A tall statue featuring two gold seahorses facing each other stands in front of a white building, "The ROCC Rockport Conference Center."

The new 1.2-acre, $12.5 million Rockport Center for the Arts campus opened this month. Photo by Pam Fulcher.

When Hurricane Harvey ripped through the Texas coast in 2017, the damage was catastrophic. Devastating winds, rains, and floods not only destroyed buildings and personal property but also displaced entire communities.

While much of the media attention from Harvey was focused on Houston, where significant chaos was unleashed, cities like Rockport in Aransas County, 30 minutes northeast of Corpus Christi, also took a severe hit, with the seaside town of around 10,000 inhabitants experiencing unimaginable damage.

One Rockport community space was damaged so badly that it had to be torn down: the Rockport Center For The Arts. The 5,762-square-foot sky-blue Victorian house, which was built in 1890 and had served as an arts center destination in the town since the early ‘80s, was demolished after being declared a total loss by the insurance company.

With that, a whole community of artists, art admirers, and patrons were left without an arts center to call their own. But that changed on Dec. 11, when the center opened its sleek new 1.2-acre, $12.5 million campus, which includes a 14,000-square-foot visual arts and education building, a 16,000-square-foot sculpture garden, and an 8,000-square-foot meeting and event space. It’s a big step in the healing process for the community.

Five years ago, the center’s beloved former home was just a facade of its former self—left with a roof ripped off, a porch overhang blown off, and numerous works of art and sculptures damaged. Luis Purón, executive director of the center, returned five days after the storm to assess the damage and was taken aback by what remained. “Of course you imagine the worst, but when you see it, it’s really unimaginable,” he says.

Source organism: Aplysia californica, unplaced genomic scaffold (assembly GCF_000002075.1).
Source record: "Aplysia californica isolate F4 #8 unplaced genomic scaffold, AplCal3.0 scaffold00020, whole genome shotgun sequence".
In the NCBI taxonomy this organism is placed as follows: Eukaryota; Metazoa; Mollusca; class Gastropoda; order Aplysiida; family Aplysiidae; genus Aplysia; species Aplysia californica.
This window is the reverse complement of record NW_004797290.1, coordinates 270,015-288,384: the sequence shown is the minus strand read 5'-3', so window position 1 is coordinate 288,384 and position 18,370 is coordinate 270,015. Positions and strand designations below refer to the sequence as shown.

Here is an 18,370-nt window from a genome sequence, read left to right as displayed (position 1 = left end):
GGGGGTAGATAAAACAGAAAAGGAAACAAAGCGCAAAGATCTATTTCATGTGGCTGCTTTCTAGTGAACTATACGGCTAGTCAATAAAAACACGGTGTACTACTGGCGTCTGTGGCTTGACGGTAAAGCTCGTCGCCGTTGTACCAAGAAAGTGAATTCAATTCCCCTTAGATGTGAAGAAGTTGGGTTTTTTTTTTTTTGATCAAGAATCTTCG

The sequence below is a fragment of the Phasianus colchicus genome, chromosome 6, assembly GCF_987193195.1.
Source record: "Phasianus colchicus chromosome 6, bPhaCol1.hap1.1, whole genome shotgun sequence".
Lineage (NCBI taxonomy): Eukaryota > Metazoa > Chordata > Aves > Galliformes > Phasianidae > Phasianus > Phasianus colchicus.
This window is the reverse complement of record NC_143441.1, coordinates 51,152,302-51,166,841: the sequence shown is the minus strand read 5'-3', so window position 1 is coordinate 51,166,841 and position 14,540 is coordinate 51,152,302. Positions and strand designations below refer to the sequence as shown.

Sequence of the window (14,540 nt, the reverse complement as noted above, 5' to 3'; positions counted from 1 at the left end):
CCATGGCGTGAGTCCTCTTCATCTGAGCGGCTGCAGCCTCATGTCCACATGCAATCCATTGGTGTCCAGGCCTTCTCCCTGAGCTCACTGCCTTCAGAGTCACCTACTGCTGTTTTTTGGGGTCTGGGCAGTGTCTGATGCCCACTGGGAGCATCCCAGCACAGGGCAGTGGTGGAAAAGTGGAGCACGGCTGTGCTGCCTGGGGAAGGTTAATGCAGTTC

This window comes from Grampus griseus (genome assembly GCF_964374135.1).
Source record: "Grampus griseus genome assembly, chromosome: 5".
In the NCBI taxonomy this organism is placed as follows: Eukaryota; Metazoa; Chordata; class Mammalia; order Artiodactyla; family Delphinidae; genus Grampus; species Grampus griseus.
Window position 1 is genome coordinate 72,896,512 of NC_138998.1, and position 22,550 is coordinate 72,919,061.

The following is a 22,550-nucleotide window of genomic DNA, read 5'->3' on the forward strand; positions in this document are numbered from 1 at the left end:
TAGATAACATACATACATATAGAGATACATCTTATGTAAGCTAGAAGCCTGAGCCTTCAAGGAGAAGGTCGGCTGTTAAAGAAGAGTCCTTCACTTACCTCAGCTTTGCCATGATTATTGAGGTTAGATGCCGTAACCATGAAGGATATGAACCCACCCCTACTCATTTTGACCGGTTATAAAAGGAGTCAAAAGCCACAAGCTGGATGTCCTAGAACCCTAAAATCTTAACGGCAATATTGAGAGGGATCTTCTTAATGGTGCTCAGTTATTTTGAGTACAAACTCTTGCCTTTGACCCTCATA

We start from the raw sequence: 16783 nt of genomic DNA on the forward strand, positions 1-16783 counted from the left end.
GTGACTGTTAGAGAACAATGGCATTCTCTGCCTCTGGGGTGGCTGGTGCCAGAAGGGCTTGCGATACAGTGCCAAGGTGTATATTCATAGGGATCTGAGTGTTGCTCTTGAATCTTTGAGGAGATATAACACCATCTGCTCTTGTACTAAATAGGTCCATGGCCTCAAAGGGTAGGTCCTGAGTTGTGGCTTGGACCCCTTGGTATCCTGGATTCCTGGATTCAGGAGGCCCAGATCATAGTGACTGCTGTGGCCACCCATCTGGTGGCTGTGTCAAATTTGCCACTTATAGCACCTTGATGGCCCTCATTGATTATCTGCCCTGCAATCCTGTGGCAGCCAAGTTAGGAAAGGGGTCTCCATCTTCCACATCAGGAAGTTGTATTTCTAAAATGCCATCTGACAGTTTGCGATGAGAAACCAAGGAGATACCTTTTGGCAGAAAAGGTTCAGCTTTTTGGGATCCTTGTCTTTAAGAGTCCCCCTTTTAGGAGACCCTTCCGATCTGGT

Rockport Center for the Arts

Website: rockportartcenter.com
Address: 106 S. Austin St.
Hours: Tuesday-Thursday 10 a.m.-4 p.m.; Friday-Saturday 10 a.m.-5 p.m.; Sunday noon-4 p.m.
Admission: Free

In a city as small as Rockport, one might assume that losing a community art space wouldn’t be felt beyond the borders of the fishing and conservation-centric town, but Rockport is also a renowned, influential artist colony, much like Marfa. In the late 1940s, a school of fine arts was opened by artist and teacher Simon Michael, who was one of the instrumental figures in transforming Rockport into the respected artist colony it is today. Though the school is no more, the legacy of Michael and his championing of the arts is still present.

Even when Purón first came to visit the town as a tourist 30 years ago, he knew that he had stumbled upon something amazing. “I was going to different art galleries, and I remember thinking, ‘What a cool town,’” he says. “I visited 10 or 12 galleries then, so it was really karmic to be offered the job in a little community I had fallen in love with all those years ago.”

Though it would have been easy for Purón to let the trauma of Harvey put the center’s goals on hold to assess and recover, the executive director knew that the “show must go on” and found a way forward. His friends at the Art Museum of South Texas in Corpus Christi offered to host the center’s pending exhibit, Birds in Art, in their space. So on Sept. 28, 2017—just a little over a month after Harvey hit—the show did go on, with over 200 Rockport residents being bused in to see the exhibit on display.